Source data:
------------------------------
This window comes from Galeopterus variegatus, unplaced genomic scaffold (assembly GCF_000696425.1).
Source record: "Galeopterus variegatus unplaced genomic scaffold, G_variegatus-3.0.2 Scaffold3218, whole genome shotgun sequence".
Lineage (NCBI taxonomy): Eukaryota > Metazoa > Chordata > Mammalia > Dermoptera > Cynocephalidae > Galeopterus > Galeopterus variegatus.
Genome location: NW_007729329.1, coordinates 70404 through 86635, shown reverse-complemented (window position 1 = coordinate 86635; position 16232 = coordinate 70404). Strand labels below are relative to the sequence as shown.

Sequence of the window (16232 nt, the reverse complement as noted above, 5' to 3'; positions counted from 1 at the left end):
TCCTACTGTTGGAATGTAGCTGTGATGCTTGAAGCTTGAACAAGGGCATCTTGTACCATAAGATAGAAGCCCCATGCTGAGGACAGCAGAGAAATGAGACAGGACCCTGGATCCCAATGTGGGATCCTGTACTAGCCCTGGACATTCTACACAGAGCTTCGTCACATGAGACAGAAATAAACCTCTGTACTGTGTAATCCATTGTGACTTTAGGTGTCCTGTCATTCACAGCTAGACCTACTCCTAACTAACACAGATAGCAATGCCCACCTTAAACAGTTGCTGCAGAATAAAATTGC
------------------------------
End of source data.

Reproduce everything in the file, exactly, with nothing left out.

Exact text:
This window comes from Galeopterus variegatus, unplaced genomic scaffold (assembly GCF_000696425.1).
Source record: "Galeopterus variegatus unplaced genomic scaffold, G_variegatus-3.0.2 Scaffold3218, whole genome shotgun sequence".
Lineage (NCBI taxonomy): Eukaryota > Metazoa > Chordata > Mammalia > Dermoptera > Cynocephalidae > Galeopterus > Galeopterus variegatus.
Genome location: NW_007729329.1, coordinates 70404 through 86635, shown reverse-complemented (window position 1 = coordinate 86635; position 16232 = coordinate 70404). Strand labels below are relative to the sequence as shown.

Sequence of the window (16232 nt, the reverse complement as noted above, 5' to 3'; positions counted from 1 at the left end):
TCCTACTGTTGGAATGTAGCTGTGATGCTTGAAGCTTGAACAAGGGCATCTTGTACCATAAGATAGAAGCCCCATGCTGAGGACAGCAGAGAAATGAGACAGGACCCTGGATCCCAATGTGGGATCCTGTACTAGCCCTGGACATTCTACACAGAGCTTCGTCACATGAGACAGAAATAAACCTCTGTACTGTGTAATCCATTGTGACTTTAGGTGTCCTGTCATTCACAGCTAGACCTACTCCTAACTAACACAGATAGCAATGCCCACCTTAAACAGTTGCTGCAGAATAAAATTGC